Being an American might be why you believe fake news about COVID-19

A UCF psychology professor gives insight on fake news in America's only 21st century pandemic.

Orlando, Fla. — In the U.S.A., individual rights are an essential part of our culture.

Is that why some feel mask-mandates are illegal? Could it explain why people believe strangers on the internet more than scientific research?

Fake news was a problem in this country long before COVID-19 arrived and spread to more than 5 million people.

Today, however, there’s a lot more at stake.

Since the start of the pandemic, the Centers for Disease Control and Prevention (CDC) has warned the novel coronavirus can be spread from person-to-person in close contact.

Recommendations for how to prevent the spread, though, have changed since the first documented case in the U.S.

Those constant changes have spurred a passionate distrust in the CDC, the government, and the scientific community as a whole.

“We’re seeing push back against some of the measures recommended to prevent the spread of the illness,” says Chrysalis Wright, a psychology professor at the University of Central Florida.

She thinks the push back is due to a large volume of social media users believing and sharing the fake news they see about the virus.

But Wright says it also may have something to do with Americans’ displeasure with being told what to do.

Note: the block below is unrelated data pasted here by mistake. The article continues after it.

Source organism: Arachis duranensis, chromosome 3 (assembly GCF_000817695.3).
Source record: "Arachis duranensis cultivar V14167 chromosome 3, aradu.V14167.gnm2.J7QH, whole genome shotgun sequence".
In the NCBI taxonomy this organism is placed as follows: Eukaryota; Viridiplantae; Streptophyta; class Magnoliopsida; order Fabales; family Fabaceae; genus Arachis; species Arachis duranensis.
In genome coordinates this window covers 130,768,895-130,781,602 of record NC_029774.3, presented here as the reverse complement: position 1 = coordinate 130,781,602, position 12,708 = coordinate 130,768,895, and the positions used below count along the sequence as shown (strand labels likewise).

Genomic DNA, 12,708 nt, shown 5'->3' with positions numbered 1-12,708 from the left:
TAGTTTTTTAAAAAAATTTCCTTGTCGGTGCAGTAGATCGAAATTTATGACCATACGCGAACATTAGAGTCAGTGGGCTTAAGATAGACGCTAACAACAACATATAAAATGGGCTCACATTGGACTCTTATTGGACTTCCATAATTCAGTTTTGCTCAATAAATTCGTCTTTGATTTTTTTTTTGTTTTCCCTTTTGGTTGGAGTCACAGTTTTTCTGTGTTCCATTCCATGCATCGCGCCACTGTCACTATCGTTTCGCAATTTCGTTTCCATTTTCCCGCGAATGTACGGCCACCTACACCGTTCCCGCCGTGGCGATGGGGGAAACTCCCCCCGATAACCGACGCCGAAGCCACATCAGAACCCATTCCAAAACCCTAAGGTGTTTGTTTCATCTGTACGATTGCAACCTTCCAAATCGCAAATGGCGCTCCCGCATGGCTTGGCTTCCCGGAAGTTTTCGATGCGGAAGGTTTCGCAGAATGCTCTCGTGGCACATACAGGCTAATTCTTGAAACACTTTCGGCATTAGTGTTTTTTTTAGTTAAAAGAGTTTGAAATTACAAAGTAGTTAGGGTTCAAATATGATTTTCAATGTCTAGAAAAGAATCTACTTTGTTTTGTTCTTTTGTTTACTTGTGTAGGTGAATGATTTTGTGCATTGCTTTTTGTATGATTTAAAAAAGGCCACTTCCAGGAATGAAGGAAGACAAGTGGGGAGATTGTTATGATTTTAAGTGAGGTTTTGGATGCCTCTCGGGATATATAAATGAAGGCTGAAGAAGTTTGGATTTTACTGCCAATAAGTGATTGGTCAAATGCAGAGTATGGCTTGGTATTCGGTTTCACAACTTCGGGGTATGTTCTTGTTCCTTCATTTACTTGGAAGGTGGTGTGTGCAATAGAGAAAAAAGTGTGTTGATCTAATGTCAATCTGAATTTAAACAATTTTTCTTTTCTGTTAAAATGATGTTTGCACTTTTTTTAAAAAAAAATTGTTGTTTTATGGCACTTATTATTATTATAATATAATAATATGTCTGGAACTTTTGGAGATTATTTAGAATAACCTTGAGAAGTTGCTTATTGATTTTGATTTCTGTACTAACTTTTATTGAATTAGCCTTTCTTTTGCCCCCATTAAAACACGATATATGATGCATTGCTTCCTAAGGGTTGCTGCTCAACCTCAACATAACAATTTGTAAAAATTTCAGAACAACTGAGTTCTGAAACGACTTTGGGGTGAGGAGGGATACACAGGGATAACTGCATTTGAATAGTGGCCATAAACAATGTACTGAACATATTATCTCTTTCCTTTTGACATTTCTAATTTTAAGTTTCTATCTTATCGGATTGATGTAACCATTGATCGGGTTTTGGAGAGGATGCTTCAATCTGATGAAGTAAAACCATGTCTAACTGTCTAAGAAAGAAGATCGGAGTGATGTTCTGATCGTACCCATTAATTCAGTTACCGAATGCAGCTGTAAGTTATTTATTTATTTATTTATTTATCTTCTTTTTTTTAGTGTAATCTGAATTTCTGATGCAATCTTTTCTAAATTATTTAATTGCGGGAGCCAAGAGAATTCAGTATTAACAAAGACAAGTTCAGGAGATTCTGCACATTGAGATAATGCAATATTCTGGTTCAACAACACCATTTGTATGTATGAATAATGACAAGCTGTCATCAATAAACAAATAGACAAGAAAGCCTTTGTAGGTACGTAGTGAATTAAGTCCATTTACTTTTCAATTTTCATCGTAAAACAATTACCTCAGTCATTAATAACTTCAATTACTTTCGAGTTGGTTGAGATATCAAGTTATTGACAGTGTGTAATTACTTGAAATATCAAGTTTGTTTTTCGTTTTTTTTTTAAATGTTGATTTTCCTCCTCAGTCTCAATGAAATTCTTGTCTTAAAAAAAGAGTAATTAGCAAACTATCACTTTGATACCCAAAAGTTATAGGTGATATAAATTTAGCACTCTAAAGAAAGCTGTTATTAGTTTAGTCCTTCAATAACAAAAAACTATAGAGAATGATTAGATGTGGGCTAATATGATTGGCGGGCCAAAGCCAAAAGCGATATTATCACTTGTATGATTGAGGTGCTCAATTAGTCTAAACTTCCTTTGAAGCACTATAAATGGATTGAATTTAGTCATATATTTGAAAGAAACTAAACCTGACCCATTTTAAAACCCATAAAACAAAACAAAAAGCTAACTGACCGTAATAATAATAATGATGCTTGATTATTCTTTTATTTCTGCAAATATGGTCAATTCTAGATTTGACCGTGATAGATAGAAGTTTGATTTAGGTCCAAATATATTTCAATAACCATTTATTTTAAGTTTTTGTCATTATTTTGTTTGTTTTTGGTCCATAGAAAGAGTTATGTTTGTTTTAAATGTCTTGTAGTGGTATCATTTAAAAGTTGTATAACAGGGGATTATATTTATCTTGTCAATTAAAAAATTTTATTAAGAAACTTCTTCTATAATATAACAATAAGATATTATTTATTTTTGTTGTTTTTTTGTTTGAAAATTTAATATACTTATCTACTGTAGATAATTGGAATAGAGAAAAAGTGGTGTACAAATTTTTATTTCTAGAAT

Defining Fake COVID-19 News

Do you know what your biases are? We all have preconceived notions about certain people, places, or political parties.

On social media websites like Facebook and Twitter, it’s easy to indulge those biases by following personalities and accounts that spread messages that fall in line with your worldview.

“And when we do that, it polarizes us,” says Wright.

Fake news is information that is untrue, often created deliberately as propaganda or by mistake as simple misunderstandings.

Here is an example of fake news with an apparent agenda:

Other fakes news comes in the form of misconceptions.

For example, in March, Okeechobee County Commissioner Bryant Culpepper shared information he says he learned about how to kill the deadly virus by using a blow dryer up the nose.

Culpepper said he got that information from a doctor that on a One America News Network (OANN) program.

But that turned out to be incorrect, according to the network.

Doctors from various specialties have debunked the blow dryer claim.

Spotting Fake News About COVID-19

Wright says ‘fake news’ has become increasingly political, especially as the COVID-19 outbreak in the U.S. grew.

As coronavirus cases began to rise sharply in mid-March, governments at all levels began to implement new policies to slow the spread.

But the government’s response to the pandemic has been somewhat partisan, according to Pew Research.

Some states were quicker than others to implement mask mandates, the first two being New Jersey and New York—both led by Democratic governors.

So far, only Republican leaders have spearheaded lawsuits against government-required mask rules.